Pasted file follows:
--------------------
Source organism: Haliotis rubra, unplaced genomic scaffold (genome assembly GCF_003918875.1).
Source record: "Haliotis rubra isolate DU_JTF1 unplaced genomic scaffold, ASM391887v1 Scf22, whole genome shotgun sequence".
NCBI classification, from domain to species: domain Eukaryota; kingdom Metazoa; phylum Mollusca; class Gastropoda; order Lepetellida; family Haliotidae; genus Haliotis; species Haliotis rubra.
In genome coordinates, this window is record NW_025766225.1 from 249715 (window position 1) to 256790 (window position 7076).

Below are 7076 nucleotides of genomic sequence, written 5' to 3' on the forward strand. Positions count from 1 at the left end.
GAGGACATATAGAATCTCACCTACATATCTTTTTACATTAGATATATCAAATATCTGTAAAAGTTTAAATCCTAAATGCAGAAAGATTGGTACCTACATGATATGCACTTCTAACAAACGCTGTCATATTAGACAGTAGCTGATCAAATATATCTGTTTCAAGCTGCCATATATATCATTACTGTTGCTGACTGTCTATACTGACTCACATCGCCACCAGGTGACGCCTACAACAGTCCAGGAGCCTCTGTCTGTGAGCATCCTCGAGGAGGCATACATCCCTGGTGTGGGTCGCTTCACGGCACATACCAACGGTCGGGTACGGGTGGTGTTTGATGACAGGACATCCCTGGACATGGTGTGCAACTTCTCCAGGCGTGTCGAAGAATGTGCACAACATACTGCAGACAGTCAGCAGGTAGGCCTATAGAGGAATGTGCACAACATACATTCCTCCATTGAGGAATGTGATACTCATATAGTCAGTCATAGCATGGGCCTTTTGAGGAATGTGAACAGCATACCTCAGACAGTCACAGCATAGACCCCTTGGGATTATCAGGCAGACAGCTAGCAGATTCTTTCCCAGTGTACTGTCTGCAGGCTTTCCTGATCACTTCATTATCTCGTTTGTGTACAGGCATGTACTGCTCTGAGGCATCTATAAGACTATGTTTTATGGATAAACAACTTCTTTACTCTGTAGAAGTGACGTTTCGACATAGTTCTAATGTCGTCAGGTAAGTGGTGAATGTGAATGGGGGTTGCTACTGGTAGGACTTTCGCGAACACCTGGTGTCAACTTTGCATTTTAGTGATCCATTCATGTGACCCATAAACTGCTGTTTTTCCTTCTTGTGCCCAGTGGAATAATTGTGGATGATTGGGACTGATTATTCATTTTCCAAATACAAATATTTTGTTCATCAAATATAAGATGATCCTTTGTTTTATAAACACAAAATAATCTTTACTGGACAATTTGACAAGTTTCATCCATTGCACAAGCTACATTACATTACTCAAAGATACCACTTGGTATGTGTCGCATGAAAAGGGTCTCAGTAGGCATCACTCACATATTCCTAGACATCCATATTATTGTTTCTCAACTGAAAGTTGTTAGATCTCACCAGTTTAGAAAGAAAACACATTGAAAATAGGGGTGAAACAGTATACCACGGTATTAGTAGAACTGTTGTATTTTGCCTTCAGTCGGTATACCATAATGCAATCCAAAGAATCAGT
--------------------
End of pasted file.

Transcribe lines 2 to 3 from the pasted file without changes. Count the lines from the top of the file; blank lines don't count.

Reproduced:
Source record: "Haliotis rubra isolate DU_JTF1 unplaced genomic scaffold, ASM391887v1 Scf22, whole genome shotgun sequence".
NCBI classification, from domain to species: domain Eukaryota; kingdom Metazoa; phylum Mollusca; class Gastropoda; order Lepetellida; family Haliotidae; genus Haliotis; species Haliotis rubra.